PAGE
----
Dawn of Planet Formation Unveiled by ALMA Observations
6 October, 2023 / Read time: 4 minutesScientific Paper
An international research team has harnessed the power of the Atacama Large Millimeter/submillimeter Array (ALMA) to illuminate the beginnings of planet formation. Led by Project Assistant Professor Satoshi Ohashi from the National Astronomical Observatory of Japan (NAOJ), the team focused their study on a protostar named DG Taurus (DG Tau), which displayed a smooth and unblemished protoplanetary disk, revealing the conditions just before planets begin to form.
Scientists believe that planets emerge from the interstellar dust and gas in a protostar's surrounding disk. However, the onset of this transformative process has remained enigmatic. While many disks observed with ALMA display ring-like structures—hinting at planet presence—finding a pristine disk without such signatures has been elusive.
The team's observations of DG Tau, a relatively young protostar, have offered a breakthrough. Using ALMA, they discerned a uniformly smooth disk devoid of the characteristic ring patterns often found in older protostars. This observation underscores the belief that DG Tau might be on the brink of planet formation. Deciphering the origins of Earth-like planets is pivotal for understanding the beginnings of life.
Extending their research, the team observed the disk across different wavelengths, obtaining insights into dust size and distribution. The findings intriguingly suggest the disk's outer regions as the potential starting point for planet formation, challenging previously held beliefs that the inner disk was the primary inception point. Notably, the midplane of the disk exhibited a high dust-to-gas ratio, hinting at the disk's readiness for planet formation soon.
"ALMA has so far succeeded in capturing a wide variety of disk structures and has revealed the existence of planets. On the other hand, to answer the question, 'How does planet formation begin?', it is important to observe a smooth disk with no signature of planet formation. We believe that this study is very important because it reveals the initial conditions for planet formation," commented Professor Satoshi Ohashi on its significance.
This research was published in The Astrophysical Journal on August 28, 2023, as "Dust Enrichment and Grain Growth in a Smooth Disk around the DG Tau Protostar Revealed by ALMA Triple Bands Frequency Observations" (DOI: 10.3847/1538-4357/ace9b9).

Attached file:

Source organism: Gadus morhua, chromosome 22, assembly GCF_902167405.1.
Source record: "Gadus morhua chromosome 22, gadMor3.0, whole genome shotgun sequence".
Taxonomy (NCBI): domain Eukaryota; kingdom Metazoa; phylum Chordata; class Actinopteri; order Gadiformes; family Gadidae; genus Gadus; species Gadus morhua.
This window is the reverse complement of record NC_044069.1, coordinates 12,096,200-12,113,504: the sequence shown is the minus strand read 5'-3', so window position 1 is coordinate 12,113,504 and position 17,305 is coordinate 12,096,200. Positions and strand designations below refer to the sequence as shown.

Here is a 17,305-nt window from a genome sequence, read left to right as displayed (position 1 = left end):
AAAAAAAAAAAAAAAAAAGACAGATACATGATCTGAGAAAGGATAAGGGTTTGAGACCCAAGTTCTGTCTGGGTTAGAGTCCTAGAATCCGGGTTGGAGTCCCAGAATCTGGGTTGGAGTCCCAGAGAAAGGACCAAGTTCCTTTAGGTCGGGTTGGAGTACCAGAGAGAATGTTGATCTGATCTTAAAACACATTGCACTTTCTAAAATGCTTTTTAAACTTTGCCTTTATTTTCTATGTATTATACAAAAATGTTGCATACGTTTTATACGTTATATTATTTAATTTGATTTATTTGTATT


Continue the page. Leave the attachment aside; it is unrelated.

This project is also supported by Grants-in-Aid from the Japan Society for the Promotion of Science (KAKENHI: Nos. JP18H05441, JP19K23469, JP20K04017, JP20K14533, JP20H00182, JP22H01275, JP23H01227), the RIKEN pioneering project of Evolution of Matter in the Universe, the DFG-Grant "INSIDE: The INner regions of protoplanetary disks: SImulations anD obsErvations" (project No. 465962023), the EC H2020 research and innovation program for the project "Astro-Chemical Origins" (ACO, No. 811312) and the PRIN-MUR 2020 MUR BEYOND-2p (Astrochemistry beyond the second-period elements, Prot. 2020AFB3FX).
The Atacama Large Millimeter/submillimeter Array (ALMA), an international astronomy facility, is a partnership of the European Organisation for Astronomical Research in the Southern Hemisphere (ESO), the U.S. National Science Foundation (NSF) and the National Institutes of Natural Sciences (NINS) of Japan in cooperation with the Republic of Chile. ALMA is funded by ESO on behalf of its Member States, by NSF in cooperation with the National Research Council of Canada (NRC) and the National Science and Technology Council (NSTC) in Taiwan and by NINS in cooperation with the Academia Sinica (AS) in Taiwan and the Korea Astronomy and Space Science Institute (KASI).
ALMA construction and operations are led by ESO on behalf of its Member States; by the National Radio Astronomy Observatory (NRAO), managed by Associated Universities, Inc. (AUI), on behalf of North America; and by the National Astronomical Observatory of Japan (NAOJ) on behalf of East Asia. The Joint ALMA Observatory (JAO) provides the unified leadership and management of the construction, commissioning and operation of ALMA.
EPO officer, ALMA Project
National Astronomical Observatory of Japan (NAOJ)
Email: [email protected]